Talk:House of Kastrioti

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Mati[edit]

The castriota family is from mati and the castle of scanderbeg in his origin is in mati named stellush —Preceding unsigned comment added by 79.106.109.29 (talk) 17:14, 27 August 2009 (UTC)

They are not from "Mati" but from Emathia, as Barletti said. Emathia was the Macedonia. Macedonia was including Albania in certain periods and according to some medieval authors, but since Barletti said that "he came from Emathia" he obviously meaned that he was not from Albania. This is in agreement with the non-albanian-nationalistic view that Castriotis were a Byzantine family of mixed Greek-Slavian cultural background. This explains very well the double-eagle. Of course they were orthodox as their connections with the Athos Monasteries indicates.— Preceding unsigned comment added by 109.242.9.175 (talkcontribs) 20:43, 10 June 2011

Only dos who are non familiar with a worlds history as are the serbians and turkogreeks, In Albanian history as the world proves it,no such name as some turkoserbs or turkogreeks talking crap.Gjergj Kastrioti Skenderbeus mother vas not voislava but Voisav,The brothers ans sisters name are not slavic names,as all we know all slavic names are stolen from albanians,hungarians,romanians,turkish names.Gjergj Kastrioti has no brother with a name stanisha,raposh,kostadin,jela,mara,jela,angjelina,vlajka,mamica, their right names are, stanish.reposh,konstandin,jola,mara,engjelin,vllaika,memic.All with a catholic 100% albanian names,serbians try to adopt st.angelina as a slavic serbian,She was born a catholic,she died in hungary as a catholic in a catholic church, and she is in our catholic albanian churches as shejtorja engjelina,(st.angelina), Gjergj Kastrioti son never maried serbitch, when the Kastriotis ruled,serbs was no in balkan.He married Irena Nimani the doughter of Dardanian family with a 100% Albanian blood Lazer Nimani, Sister Mara was married to Shtjefan i Dukles, Vllaika was married to Shtefan Ballshaj(Ballshaj family still today you find in albania and kosova as albanian catholics),Gjergj Kastriotis father did not donate any church to the slavics,He did not die in chilandar nor he is buried in chilandar.Gjon Kastrioti the gr.father of Gjergj Kastrioti fight in Dardania to liberate Dardania from ottomans,He lost his life,and his body was buried in Diber Albania,where his kingdom start.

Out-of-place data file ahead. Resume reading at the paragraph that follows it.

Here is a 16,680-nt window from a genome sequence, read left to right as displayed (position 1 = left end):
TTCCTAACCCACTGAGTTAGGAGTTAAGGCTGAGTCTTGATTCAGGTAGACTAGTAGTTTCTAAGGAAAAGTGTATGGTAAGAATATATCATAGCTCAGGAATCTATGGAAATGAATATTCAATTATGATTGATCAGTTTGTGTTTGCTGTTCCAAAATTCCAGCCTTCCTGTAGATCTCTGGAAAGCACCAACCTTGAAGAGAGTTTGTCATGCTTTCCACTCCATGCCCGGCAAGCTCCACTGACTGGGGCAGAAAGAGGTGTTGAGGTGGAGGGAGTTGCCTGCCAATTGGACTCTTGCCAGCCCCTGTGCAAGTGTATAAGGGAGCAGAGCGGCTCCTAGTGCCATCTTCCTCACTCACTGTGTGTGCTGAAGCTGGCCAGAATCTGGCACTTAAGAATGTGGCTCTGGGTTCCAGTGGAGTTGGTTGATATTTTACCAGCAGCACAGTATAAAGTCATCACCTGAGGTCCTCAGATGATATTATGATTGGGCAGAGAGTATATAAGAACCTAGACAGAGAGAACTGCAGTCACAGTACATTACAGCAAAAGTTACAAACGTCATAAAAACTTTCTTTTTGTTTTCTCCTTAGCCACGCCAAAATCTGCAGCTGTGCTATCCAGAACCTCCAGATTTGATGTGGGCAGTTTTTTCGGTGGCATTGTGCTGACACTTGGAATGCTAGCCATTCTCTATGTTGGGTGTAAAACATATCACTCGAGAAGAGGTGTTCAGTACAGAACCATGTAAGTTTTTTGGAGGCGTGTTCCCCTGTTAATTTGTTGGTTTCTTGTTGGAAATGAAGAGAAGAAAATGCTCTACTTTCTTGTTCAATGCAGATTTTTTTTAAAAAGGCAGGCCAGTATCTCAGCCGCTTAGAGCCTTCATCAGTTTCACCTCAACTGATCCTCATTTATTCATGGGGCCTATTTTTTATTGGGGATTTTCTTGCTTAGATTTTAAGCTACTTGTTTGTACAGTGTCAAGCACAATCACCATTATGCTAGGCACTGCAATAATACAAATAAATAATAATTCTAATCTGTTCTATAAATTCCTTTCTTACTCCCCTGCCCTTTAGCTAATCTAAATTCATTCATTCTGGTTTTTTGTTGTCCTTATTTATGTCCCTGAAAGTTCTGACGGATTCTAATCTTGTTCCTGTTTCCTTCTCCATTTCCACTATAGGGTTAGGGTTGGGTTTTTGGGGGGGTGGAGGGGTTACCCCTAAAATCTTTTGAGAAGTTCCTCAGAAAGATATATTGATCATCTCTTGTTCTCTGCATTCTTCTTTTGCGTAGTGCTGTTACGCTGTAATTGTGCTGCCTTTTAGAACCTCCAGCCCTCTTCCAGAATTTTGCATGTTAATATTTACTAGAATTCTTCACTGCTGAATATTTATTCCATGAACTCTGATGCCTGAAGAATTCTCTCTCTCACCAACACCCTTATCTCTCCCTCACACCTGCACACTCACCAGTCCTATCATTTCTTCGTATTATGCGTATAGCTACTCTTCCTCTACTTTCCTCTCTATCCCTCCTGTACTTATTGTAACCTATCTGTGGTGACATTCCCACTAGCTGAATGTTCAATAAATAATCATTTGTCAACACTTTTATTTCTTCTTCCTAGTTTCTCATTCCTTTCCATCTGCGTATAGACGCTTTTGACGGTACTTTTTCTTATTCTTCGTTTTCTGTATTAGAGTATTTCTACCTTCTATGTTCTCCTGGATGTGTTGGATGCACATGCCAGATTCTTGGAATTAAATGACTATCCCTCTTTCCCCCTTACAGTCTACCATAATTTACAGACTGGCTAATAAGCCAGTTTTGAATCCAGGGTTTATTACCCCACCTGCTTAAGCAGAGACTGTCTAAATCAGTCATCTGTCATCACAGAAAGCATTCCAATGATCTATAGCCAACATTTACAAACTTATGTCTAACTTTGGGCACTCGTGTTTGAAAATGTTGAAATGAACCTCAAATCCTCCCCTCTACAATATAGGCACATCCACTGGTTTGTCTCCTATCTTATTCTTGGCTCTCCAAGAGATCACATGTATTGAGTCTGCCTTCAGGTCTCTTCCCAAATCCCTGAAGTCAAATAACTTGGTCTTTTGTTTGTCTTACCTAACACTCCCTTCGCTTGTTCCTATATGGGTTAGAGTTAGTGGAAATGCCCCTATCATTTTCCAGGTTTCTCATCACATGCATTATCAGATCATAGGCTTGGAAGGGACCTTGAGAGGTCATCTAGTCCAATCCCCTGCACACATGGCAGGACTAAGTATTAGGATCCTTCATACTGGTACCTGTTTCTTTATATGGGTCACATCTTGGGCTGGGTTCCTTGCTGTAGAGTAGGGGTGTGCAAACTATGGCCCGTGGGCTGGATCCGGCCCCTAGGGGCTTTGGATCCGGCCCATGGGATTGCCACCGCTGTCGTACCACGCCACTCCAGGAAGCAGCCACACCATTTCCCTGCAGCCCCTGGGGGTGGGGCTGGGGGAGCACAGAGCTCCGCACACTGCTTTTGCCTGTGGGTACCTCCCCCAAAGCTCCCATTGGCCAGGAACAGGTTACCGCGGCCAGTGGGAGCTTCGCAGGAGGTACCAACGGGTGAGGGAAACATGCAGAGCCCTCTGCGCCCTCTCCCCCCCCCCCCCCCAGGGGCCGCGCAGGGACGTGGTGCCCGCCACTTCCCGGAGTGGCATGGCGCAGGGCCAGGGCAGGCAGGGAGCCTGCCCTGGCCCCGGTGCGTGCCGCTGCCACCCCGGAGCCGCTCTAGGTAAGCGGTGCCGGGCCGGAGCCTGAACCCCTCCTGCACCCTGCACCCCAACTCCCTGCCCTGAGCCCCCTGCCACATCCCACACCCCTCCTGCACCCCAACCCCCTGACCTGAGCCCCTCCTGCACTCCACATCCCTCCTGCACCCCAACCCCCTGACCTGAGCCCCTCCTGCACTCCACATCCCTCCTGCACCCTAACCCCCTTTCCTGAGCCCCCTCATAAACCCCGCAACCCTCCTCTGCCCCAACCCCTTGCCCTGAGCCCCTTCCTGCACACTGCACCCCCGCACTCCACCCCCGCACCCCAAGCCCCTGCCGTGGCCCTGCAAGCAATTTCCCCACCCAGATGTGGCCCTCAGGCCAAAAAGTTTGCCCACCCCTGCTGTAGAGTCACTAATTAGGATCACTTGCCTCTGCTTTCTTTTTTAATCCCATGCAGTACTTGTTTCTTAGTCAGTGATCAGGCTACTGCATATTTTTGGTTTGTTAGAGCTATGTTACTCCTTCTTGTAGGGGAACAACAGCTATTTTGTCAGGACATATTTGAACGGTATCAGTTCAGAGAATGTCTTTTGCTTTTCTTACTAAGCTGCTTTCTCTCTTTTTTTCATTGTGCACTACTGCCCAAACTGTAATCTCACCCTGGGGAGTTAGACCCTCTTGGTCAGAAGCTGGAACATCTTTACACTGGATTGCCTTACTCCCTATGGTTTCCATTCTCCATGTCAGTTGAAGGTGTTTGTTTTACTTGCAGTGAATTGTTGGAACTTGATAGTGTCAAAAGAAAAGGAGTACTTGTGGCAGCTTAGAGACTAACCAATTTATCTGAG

== CMT ==

Please consider this: FACTS ABOUT KASTRIOT:

-Kastriot's mother was VOJSAVA, a Serbian princess from Polog valley in todays Macedonia, and his brothers and sisters were Stanisha, Reposh, Kostadin and Jela, Mara, Angjelina, Vlajka, Mamica - ALL SLAVIC, NON-ALBANIAN, NAMES. - His ONLY SON married Serb Irina Brankovic, daughter of Lazar Despot of Serbia. - His sister Mara was married to Stefan Crnojevic, and other sister Vlajka was married to Stefan Balshic - His sister in law Angelina (sister of his wife) was married to Stefan Brankovic, and she become a saint in Serbian orthodox church because of all that Serbian monasteries in Vojvodina she was founder - His father donated Serbian orthodox monastery Chilandar, and he is buried there. - His brother Reposh was monk in Serbian monastery Chilandar and he was buried there 1431. - His chief army quartermaster was Vladan Djurica, also a Serb

http://www.topix.net/forum/world/albania/T6MTE8K0891KQ1Q7A/p38 — Preceding unsigned comment added by Ranbo60 (talkcontribs) 22:23, 7 February 2011 (UTC)

I think you are mistaking slavic cultural influence and the orthodox religion with ethnicity, having slavic sounding names is not uncommon in Albania, for exemple during communist times many Albanians were named Vladimir because of Lenin, just like during Ottoman times many Albanians took muslim names, if someone in future will se the names of Ahmed Zogu, Enver Hoxha or Ismail Qemaili they will think they are Turks. — Preceding unsigned comment added by 82.209.130.128 (talk) 21:20, 22 June 2012 (UTC)

Greek speakers?[edit]